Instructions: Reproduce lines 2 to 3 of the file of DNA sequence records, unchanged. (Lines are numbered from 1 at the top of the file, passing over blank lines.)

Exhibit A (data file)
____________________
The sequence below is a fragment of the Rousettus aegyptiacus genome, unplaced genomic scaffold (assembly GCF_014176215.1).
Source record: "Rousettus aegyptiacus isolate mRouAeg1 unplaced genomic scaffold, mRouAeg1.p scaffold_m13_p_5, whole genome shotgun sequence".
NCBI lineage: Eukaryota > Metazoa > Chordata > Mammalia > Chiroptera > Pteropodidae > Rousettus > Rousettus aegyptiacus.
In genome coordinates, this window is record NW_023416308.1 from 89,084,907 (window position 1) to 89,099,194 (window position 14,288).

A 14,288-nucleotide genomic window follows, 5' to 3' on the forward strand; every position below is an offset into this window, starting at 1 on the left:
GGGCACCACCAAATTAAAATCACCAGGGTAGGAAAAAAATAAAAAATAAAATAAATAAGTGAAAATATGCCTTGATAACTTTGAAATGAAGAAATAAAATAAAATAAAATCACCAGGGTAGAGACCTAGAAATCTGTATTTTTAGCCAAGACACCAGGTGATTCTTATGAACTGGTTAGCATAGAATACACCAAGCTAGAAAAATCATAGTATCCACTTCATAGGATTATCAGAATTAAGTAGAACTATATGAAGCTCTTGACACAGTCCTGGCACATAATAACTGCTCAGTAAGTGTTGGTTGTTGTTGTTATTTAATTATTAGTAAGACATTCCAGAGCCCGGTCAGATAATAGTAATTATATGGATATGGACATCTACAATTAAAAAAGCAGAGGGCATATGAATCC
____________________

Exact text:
Source record: "Rousettus aegyptiacus isolate mRouAeg1 unplaced genomic scaffold, mRouAeg1.p scaffold_m13_p_5, whole genome shotgun sequence".
NCBI lineage: Eukaryota > Metazoa > Chordata > Mammalia > Chiroptera > Pteropodidae > Rousettus > Rousettus aegyptiacus.